The Fusilier

From the semi autobiographical series: Counting Stars.


1. The Fusilier

It was Margaret who told us that Mary had gone.

It was a Saturday morning, one of those we all remember, blackbirds singing in the hedges, sunlight pouring down into our small back garden. I was at the back step, eating toast. Catherine had taken some breakfast to Mam, who was still upstairs. God knows where Colin was.

Margaret was on the swing, pushing herself sluggishly back and forward. I saw the tears on her face, how she’d used her hair to try to dry them.

‘What’s up?’ I said. I looked around the garden. ‘Where’s Mary?’

She sobbed helplessly, then caught her breath.

‘Mary’s gone,’ she said. ‘She’s run away to join the Fusiliers.’



The Felling Fusiliers. They were a street band from the bottom end of town, one of the hundreds of bands that existed in those days, gathering each Saturday at festivals and fêtes, pouring out of double-decker buses in tunics and glittering helmets to march through our towns behind their banners. They were led by girls with long pale legs throwing maces, and they filled the air with the rattle of drums and the squeal of kazoos. Mary’d been begging all summer to join them. She’d wrapped a broom handle in silver foil and practised for hours, spinning it and catching it. She had her own kazoo and gave us endless renditions of ‘Z Cars’ and ‘Colonel Bogey’ and ‘She Loves You’. Back and forward she would march across the lawn, lifting her knees so high, holding her arms so stiff and her head so still and determined. She persuaded Margaret to join her sometimes, but the youngest sister was still awkward in her movements, she tripped and stumbled and couldn’t keep up, she kept dodging away from the flying broom handle, she complained that the kazoo’s vibrations stung her lips, and so often she ended rocking on the swing in tears.


‘The Fusiliers?’ I said. ‘But when?’

But Margaret’s voice had gone. She just stared helplessly from streaming eyes. 

Catherine came to my side. We listened, and we heard Mam’s slow footsteps creaking on the stairs.

‘Her legs are awful this morning,’ she said. ‘We can’t let her know about this.’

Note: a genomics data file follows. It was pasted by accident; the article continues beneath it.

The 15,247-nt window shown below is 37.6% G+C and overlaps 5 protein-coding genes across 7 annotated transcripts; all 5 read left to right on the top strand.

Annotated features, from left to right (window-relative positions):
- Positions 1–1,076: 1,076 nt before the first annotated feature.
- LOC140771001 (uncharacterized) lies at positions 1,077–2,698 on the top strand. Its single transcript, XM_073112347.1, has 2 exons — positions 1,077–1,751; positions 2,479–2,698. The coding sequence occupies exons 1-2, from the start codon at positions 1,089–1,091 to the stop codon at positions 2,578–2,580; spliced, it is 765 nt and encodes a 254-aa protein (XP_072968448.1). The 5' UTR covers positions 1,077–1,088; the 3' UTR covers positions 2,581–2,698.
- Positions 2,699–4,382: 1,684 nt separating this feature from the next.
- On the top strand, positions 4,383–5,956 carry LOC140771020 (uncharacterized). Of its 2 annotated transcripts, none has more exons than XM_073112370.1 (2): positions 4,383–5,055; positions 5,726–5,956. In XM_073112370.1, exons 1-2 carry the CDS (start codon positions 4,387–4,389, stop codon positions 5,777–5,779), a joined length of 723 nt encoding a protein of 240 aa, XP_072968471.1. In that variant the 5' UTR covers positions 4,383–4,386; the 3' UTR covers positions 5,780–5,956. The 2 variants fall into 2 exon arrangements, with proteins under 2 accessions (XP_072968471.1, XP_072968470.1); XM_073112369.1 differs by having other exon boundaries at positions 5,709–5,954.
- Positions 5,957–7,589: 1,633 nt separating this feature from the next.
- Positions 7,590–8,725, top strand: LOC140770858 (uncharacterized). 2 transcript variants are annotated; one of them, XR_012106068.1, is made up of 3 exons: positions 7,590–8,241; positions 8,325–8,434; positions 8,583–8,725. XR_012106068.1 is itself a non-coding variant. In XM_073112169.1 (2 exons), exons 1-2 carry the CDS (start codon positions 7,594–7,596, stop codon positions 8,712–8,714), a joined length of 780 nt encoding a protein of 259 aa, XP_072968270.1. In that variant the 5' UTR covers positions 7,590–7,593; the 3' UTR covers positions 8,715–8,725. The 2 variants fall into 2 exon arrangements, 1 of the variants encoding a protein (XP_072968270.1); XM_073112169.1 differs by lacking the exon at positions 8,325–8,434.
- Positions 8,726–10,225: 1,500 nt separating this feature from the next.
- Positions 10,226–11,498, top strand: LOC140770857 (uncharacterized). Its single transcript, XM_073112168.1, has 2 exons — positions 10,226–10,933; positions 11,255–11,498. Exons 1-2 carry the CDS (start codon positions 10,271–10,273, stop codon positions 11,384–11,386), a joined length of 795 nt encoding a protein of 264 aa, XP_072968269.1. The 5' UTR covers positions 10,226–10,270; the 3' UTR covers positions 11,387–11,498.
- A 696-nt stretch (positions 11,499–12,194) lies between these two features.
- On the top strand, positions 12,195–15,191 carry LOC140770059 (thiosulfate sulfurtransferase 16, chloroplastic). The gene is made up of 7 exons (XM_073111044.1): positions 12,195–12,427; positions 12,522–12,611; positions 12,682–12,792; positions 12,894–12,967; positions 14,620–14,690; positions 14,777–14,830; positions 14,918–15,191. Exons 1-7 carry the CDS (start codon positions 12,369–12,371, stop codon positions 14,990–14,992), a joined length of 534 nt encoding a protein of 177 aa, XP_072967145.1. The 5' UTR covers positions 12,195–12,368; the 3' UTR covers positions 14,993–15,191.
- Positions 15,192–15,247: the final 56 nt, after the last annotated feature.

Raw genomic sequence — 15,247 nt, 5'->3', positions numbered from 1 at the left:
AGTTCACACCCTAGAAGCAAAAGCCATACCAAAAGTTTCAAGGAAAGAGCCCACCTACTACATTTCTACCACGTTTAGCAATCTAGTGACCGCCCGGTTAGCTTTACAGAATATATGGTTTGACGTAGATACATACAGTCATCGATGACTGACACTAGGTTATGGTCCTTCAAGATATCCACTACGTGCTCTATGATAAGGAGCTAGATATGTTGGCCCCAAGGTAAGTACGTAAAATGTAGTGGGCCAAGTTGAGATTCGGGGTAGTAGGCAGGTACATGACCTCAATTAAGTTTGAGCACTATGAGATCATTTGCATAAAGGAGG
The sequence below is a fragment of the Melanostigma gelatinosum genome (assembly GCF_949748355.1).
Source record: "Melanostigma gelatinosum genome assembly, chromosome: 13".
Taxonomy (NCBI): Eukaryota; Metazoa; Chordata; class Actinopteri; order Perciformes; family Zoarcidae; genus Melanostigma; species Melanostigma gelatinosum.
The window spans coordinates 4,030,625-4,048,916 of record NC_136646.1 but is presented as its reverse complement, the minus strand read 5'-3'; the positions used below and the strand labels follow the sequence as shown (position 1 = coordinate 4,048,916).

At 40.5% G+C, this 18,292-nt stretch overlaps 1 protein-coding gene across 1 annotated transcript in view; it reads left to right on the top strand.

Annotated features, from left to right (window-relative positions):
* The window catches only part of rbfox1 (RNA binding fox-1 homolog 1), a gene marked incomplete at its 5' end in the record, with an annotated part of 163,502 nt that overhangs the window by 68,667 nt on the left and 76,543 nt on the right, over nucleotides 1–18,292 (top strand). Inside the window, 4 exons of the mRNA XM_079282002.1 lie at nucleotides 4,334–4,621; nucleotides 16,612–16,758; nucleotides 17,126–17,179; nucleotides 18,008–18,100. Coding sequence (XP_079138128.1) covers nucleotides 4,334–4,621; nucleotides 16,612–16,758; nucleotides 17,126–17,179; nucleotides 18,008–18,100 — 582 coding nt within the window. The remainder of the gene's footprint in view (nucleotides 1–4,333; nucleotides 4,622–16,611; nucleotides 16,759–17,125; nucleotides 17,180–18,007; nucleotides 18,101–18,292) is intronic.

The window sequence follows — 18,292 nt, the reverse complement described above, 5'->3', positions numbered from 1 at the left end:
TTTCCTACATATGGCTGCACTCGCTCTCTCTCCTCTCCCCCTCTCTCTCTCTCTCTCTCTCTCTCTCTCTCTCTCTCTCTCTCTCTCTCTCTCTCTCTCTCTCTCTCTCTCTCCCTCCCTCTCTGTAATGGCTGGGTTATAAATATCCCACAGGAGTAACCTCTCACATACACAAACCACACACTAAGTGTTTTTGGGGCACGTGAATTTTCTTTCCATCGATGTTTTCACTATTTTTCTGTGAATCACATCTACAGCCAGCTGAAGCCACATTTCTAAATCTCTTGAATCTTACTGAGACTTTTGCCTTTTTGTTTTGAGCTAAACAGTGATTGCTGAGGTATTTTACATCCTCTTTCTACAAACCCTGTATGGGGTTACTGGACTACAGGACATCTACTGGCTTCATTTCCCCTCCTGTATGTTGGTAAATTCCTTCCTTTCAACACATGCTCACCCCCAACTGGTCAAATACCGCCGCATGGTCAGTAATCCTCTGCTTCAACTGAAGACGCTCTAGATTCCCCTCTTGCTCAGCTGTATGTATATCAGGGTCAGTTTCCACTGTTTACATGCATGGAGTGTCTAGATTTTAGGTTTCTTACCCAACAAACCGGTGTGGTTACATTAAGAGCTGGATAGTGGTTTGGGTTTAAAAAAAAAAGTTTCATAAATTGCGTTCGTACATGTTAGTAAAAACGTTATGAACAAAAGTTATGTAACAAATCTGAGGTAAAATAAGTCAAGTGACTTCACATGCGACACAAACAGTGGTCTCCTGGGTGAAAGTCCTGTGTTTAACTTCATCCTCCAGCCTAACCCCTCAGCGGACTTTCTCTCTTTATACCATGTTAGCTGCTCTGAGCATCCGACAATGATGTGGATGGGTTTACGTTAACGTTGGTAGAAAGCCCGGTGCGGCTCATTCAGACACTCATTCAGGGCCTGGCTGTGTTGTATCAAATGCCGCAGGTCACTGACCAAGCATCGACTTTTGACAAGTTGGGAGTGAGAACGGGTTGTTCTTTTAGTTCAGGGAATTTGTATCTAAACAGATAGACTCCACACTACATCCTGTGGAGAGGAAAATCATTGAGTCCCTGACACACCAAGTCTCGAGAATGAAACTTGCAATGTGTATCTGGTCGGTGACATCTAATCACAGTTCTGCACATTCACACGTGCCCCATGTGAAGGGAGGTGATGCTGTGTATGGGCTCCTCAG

‘Tell her we’re going for a walk,’ I said. ‘Tell her we’ll be back in half an hour.’

I stepped down into the garden. I called Margaret from the swing and took her hand. Catherine went in and came out again. We heard Mam calling after us to enjoy ourselves, that it was a great day for walking, that she’d be out with us herself if only she could.

We went through the gate. Catherine dabbed Margaret’s eyes with a handkerchief and took her hand. We turned down the hill towards Felling Square.


I knew as we went down the wide road towards the square, with the town spread out below us and the river shining far below, that each of us was thinking of the sister who had truly gone: Barbara, the sister after Catherine, who’d been too good to stay with us for long, and who’d been so quickly taken back by God. That had been before Mary and Margaret had even arrived, but even they shared the joy of her short life and the pain of her absence. And I knew too that we thought of Dad, who’d died as well with such suffering once all of us were gathered, and whose disappearance haunted all our days. We walked down hand-in-hand and gripped each other tight. We said nothing. We knew that another loss might cause a pain that was unbearable.


As we came to Felling Square we saw Colin. There he was in his combat jacket, inside Dragone’s, smoking cigarettes and drinking coffee and tapping his fingers on the table with his long-haired friends. The noise of the Rolling Stones poured through the window. We stood and watched, and for a moment in my fascination I forgot my runaway sister.